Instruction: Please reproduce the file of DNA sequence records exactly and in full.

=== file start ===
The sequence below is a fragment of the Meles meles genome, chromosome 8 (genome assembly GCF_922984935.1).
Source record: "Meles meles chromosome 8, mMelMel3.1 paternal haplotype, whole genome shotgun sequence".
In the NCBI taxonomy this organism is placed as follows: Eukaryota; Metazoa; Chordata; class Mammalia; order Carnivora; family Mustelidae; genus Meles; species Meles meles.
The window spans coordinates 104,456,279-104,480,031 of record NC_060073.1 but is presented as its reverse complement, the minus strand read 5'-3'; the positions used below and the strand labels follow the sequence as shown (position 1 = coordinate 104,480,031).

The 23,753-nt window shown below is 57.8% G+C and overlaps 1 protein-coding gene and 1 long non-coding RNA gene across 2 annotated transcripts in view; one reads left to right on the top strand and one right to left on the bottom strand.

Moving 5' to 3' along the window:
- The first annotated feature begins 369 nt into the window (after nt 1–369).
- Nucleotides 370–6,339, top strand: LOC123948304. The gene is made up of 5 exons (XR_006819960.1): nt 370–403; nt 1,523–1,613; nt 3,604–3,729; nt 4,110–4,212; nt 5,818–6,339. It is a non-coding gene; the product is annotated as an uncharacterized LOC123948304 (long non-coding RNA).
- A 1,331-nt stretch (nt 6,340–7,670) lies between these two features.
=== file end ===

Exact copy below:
The sequence below is a fragment of the Meles meles genome, chromosome 8 (genome assembly GCF_922984935.1).
Source record: "Meles meles chromosome 8, mMelMel3.1 paternal haplotype, whole genome shotgun sequence".
In the NCBI taxonomy this organism is placed as follows: Eukaryota; Metazoa; Chordata; class Mammalia; order Carnivora; family Mustelidae; genus Meles; species Meles meles.
The window spans coordinates 104,456,279-104,480,031 of record NC_060073.1 but is presented as its reverse complement, the minus strand read 5'-3'; the positions used below and the strand labels follow the sequence as shown (position 1 = coordinate 104,480,031).

The 23,753-nt window shown below is 57.8% G+C and overlaps 1 protein-coding gene and 1 long non-coding RNA gene across 2 annotated transcripts in view; one reads left to right on the top strand and one right to left on the bottom strand.

Moving 5' to 3' along the window:
- The first annotated feature begins 369 nt into the window (after nt 1–369).
- Nucleotides 370–6,339, top strand: LOC123948304. The gene is made up of 5 exons (XR_006819960.1): nt 370–403; nt 1,523–1,613; nt 3,604–3,729; nt 4,110–4,212; nt 5,818–6,339. It is a non-coding gene; the product is annotated as an uncharacterized LOC123948304 (long non-coding RNA).
- A 1,331-nt stretch (nt 6,340–7,670) lies between these two features.